Stratigraphic framework for Pliocene paleoclimatic reconstruction; the correlation conundrum

Author(s): Dowsett, Harry J.; Robinson, Marci M.
Author Affiliation(s): Primary:
U. S. Geological Survey, Reston, VA, United States
Volume Title: Stratigraphy
Source: Stratigraphy, 3(1), p.53-64. Publisher: Micropaleontology Press, New York, NY, United States. ISSN: 1547-139X
Note: In English. 63 refs.; illus., incl. 4 tables, sketch map
Summary: Pre-Holocene paleoclimate reconstructions face a correlation conundrum because complications inherent in the stratigraphic record impede the development of synchronous reconstruction. The Pliocene Research, Interpretation and Synoptic Mapping (PRISM) paleoenvironmental reconstructions have carefully balanced temporal resolution and paleoclimate proxy data to achieve a useful and reliable product and are the most comprehensive pre-Pleistocene data sets available for analysis of warmer-than-present climate and for climate modeling experiments. This paper documents the stratigraphic framework for the mid-Pliocene sea surface temperature (SST) reconstruction of the North Atlantic and explores the relationship between stratigraphic/temporal resolution and various paleoceanographic estimates of SST. The magnetobiostratigraphic framework for the PRISM North Atlantic region is constructed from planktic foraminifer, calcareous nannofossil and paleomagnetic reversal events recorded in deep-sea cores and calibrated to age. Planktic foraminifer census data from multiple samples within the mid-Pliocene yield multiple SST estimates for each site. Extracting a single SST value at each site from multiple estimates, given the limitations of the material and stratigraphic resolution, is problematic but necessary for climate model experiments. The PRISM reconstruction, unprecedented in its integration of many different types of data at a focused stratigraphic interval, utilizes a time slab approach and is based on warm peak average temperatures. A greater understanding of the dynamics of the climate system and significant advances in models now mandate more precise, globally distributed yet temporally synchronous SST estimates than are available through averaging techniques. Regardless of the precision used to correlate between sequences within the mid-Pliocene, a truly synoptic reconstruction in the temporal sense is unlikely. SST estimates from multiple proxies promise to further refine paleoclimate reconstructions but must consider the complications associated with each method, what each proxy actually records, and how these different proxies compare in time-averaged samples.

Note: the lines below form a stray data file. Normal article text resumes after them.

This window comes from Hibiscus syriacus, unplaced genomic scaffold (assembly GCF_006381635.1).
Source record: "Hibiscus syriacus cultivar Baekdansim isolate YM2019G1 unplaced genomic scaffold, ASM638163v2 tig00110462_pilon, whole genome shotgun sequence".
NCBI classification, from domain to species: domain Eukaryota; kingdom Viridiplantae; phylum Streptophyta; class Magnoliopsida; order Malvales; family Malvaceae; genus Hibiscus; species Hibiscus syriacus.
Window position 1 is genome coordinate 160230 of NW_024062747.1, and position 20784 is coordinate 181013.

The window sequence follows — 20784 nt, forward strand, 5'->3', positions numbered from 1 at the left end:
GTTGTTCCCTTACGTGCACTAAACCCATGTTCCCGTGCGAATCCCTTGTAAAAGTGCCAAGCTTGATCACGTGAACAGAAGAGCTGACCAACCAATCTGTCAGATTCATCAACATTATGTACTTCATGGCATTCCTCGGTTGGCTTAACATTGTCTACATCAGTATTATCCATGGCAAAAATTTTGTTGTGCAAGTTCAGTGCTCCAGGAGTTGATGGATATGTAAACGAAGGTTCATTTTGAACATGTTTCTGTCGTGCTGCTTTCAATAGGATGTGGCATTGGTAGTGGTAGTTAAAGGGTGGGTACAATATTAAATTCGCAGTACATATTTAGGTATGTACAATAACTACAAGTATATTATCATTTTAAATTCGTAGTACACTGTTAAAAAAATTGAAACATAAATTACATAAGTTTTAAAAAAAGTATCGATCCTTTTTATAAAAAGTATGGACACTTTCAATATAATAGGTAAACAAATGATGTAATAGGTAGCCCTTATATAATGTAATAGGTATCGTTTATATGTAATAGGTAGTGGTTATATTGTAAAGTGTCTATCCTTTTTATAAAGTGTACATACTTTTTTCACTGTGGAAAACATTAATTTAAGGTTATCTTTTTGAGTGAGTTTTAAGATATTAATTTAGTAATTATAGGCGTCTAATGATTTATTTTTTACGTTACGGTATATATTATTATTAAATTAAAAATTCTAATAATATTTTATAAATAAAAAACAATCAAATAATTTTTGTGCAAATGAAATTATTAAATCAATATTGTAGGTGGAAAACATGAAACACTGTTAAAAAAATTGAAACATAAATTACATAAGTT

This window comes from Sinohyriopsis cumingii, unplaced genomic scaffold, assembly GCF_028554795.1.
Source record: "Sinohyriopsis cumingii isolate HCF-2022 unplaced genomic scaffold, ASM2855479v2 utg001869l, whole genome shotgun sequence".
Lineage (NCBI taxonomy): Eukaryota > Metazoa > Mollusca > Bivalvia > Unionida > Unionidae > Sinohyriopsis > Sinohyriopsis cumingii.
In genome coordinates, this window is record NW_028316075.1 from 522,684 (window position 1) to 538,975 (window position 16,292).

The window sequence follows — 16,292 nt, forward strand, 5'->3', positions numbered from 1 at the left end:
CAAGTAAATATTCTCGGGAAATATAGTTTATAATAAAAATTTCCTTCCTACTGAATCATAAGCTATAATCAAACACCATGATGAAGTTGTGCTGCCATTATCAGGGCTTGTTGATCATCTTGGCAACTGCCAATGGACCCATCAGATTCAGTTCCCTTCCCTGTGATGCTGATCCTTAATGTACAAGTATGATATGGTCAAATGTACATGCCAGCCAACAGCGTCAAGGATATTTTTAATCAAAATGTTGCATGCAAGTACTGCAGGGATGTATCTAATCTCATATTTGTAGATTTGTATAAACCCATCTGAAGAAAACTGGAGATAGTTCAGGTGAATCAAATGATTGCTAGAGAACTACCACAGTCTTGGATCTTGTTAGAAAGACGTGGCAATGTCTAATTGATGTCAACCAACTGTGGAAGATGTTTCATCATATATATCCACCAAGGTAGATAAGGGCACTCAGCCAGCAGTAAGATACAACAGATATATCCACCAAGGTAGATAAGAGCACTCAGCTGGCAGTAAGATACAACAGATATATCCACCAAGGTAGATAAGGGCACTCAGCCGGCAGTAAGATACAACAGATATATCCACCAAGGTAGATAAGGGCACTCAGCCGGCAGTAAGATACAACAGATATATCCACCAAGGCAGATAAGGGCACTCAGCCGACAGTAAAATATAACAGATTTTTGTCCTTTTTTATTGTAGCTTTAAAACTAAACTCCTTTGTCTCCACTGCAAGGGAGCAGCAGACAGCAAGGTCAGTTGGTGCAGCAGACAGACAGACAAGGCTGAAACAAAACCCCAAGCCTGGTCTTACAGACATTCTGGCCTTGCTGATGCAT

Year of Publication: 2006
Research Program: DSDP Deep Sea Drilling Project
IPOD International Phase of Ocean Drilling
ODP Ocean Drilling Program
Key Words: 12 Stratigraphy, Historical Geology and Paleoecology; Algae; Assemblages; Atlantic Ocean; Biostratigraphy; Cenozoic; DSDP Site 502; DSDP Site 541; DSDP Site 546; DSDP Site 548; DSDP Site 552; DSDP Site 603; DSDP Site 606; DSDP Site 609; DSDP Site 610; Deep Sea Drilling Project; Faunal list; Floral list; Foraminifera; IPOD; Invertebrata; Leg 108; Leg 110; Leg 68; Leg 78A; Leg 79; Leg 80; Leg 81; Leg 94; Magnetostratigraphy; Marine environment; Microfossils; Nannofossils; Neogene; North Atlantic; ODP Site 659; ODP Site 661; ODP Site 667; ODP Site 672; Ocean Drilling Program; Paleoclimatology; Paleoenvironment; Plantae; Pliocene; Protista; Sea-surface temperature; Tertiary
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Record ID: 2007016883
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